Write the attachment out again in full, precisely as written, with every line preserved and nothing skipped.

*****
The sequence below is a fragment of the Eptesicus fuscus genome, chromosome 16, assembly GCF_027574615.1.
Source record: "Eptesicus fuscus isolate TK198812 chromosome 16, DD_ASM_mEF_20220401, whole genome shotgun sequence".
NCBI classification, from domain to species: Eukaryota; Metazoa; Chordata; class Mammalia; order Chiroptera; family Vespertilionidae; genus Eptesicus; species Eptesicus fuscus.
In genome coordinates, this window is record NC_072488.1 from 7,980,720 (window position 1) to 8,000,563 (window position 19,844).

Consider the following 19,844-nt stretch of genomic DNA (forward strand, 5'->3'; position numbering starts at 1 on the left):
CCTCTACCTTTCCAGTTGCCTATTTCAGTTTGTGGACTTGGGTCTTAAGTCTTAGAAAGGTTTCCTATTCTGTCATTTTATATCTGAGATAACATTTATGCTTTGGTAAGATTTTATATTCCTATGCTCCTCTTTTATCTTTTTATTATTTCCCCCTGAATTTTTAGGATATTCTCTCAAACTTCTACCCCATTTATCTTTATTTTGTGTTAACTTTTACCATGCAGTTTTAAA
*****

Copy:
The sequence below is a fragment of the Eptesicus fuscus genome, chromosome 16, assembly GCF_027574615.1.
Source record: "Eptesicus fuscus isolate TK198812 chromosome 16, DD_ASM_mEF_20220401, whole genome shotgun sequence".
NCBI classification, from domain to species: Eukaryota; Metazoa; Chordata; class Mammalia; order Chiroptera; family Vespertilionidae; genus Eptesicus; species Eptesicus fuscus.
In genome coordinates, this window is record NC_072488.1 from 7,980,720 (window position 1) to 8,000,563 (window position 19,844).

Consider the following 19,844-nt stretch of genomic DNA (forward strand, 5'->3'; position numbering starts at 1 on the left):
CCTCTACCTTTCCAGTTGCCTATTTCAGTTTGTGGACTTGGGTCTTAAGTCTTAGAAAGGTTTCCTATTCTGTCATTTTATATCTGAGATAACATTTATGCTTTGGTAAGATTTTATATTCCTATGCTCCTCTTTTATCTTTTTATTATTTCCCCCTGAATTTTTAGGATATTCTCTCAAACTTCTACCCCATTTATCTTTATTTTGTGTTAACTTTTACCATGCAGTTTTAAA